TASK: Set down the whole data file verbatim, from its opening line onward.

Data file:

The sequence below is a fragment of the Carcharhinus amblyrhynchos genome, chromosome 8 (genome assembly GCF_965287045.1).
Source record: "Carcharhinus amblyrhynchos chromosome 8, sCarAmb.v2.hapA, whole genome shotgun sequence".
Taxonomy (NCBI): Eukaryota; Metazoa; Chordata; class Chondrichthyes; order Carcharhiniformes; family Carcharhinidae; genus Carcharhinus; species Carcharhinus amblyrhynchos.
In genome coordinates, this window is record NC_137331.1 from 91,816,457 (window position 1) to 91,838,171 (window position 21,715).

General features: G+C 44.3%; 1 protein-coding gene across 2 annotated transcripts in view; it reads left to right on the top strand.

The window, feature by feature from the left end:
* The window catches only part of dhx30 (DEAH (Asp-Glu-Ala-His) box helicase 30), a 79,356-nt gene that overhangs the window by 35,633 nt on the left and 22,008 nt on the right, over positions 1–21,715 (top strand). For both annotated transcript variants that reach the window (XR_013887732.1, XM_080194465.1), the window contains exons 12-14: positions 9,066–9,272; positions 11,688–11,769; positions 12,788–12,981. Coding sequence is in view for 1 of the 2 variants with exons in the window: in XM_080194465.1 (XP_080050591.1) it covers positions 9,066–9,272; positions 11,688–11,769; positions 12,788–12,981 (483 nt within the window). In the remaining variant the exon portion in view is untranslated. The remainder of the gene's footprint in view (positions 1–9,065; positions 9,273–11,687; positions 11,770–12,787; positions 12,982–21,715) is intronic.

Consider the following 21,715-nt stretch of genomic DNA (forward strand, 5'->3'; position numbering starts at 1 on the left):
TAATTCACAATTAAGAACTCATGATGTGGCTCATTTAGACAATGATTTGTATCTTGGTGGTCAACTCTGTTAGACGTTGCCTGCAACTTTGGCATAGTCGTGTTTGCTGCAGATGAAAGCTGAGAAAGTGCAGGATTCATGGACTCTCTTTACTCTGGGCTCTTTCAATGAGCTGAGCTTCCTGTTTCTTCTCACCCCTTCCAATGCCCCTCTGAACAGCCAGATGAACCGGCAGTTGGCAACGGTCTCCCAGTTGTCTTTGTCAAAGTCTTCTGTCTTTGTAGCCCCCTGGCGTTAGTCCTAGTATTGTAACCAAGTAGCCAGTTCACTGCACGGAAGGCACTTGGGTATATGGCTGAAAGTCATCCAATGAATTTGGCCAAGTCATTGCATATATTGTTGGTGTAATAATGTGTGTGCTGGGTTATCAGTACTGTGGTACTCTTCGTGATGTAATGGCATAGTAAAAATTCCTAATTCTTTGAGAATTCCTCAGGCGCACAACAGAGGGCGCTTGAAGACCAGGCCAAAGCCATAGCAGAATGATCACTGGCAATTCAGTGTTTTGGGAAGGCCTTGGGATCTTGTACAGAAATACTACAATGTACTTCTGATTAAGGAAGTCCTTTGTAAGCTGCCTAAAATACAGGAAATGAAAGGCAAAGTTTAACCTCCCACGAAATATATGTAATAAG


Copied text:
The sequence below is a fragment of the Carcharhinus amblyrhynchos genome, chromosome 8 (genome assembly GCF_965287045.1).
Source record: "Carcharhinus amblyrhynchos chromosome 8, sCarAmb.v2.hapA, whole genome shotgun sequence".
Taxonomy (NCBI): Eukaryota; Metazoa; Chordata; class Chondrichthyes; order Carcharhiniformes; family Carcharhinidae; genus Carcharhinus; species Carcharhinus amblyrhynchos.
In genome coordinates, this window is record NC_137331.1 from 91,816,457 (window position 1) to 91,838,171 (window position 21,715).

General features: G+C 44.3%; 1 protein-coding gene across 2 annotated transcripts in view; it reads left to right on the top strand.

The window, feature by feature from the left end:
* The window catches only part of dhx30 (DEAH (Asp-Glu-Ala-His) box helicase 30), a 79,356-nt gene that overhangs the window by 35,633 nt on the left and 22,008 nt on the right, over positions 1–21,715 (top strand). For both annotated transcript variants that reach the window (XR_013887732.1, XM_080194465.1), the window contains exons 12-14: positions 9,066–9,272; positions 11,688–11,769; positions 12,788–12,981. Coding sequence is in view for 1 of the 2 variants with exons in the window: in XM_080194465.1 (XP_080050591.1) it covers positions 9,066–9,272; positions 11,688–11,769; positions 12,788–12,981 (483 nt within the window). In the remaining variant the exon portion in view is untranslated. The remainder of the gene's footprint in view (positions 1–9,065; positions 9,273–11,687; positions 11,770–12,787; positions 12,982–21,715) is intronic.

Consider the following 21,715-nt stretch of genomic DNA (forward strand, 5'->3'; position numbering starts at 1 on the left):
TAATTCACAATTAAGAACTCATGATGTGGCTCATTTAGACAATGATTTGTATCTTGGTGGTCAACTCTGTTAGACGTTGCCTGCAACTTTGGCATAGTCGTGTTTGCTGCAGATGAAAGCTGAGAAAGTGCAGGATTCATGGACTCTCTTTACTCTGGGCTCTTTCAATGAGCTGAGCTTCCTGTTTCTTCTCACCCCTTCCAATGCCCCTCTGAACAGCCAGATGAACCGGCAGTTGGCAACGGTCTCCCAGTTGTCTTTGTCAAAGTCTTCTGTCTTTGTAGCCCCCTGGCGTTAGTCCTAGTATTGTAACCAAGTAGCCAGTTCACTGCACGGAAGGCACTTGGGTATATGGCTGAAAGTCATCCAATGAATTTGGCCAAGTCATTGCATATATTGTTGGTGTAATAATGTGTGTGCTGGGTTATCAGTACTGTGGTACTCTTCGTGATGTAATGGCATAGTAAAAATTCCTAATTCTTTGAGAATTCCTCAGGCGCACAACAGAGGGCGCTTGAAGACCAGGCCAAAGCCATAGCAGAATGATCACTGGCAATTCAGTGTTTTGGGAAGGCCTTGGGATCTTGTACAGAAATACTACAATGTACTTCTGATTAAGGAAGTCCTTTGTAAGCTGCCTAAAATACAGGAAATGAAAGGCAAAGTTTAACCTCCCACGAAATATATGTAATAAG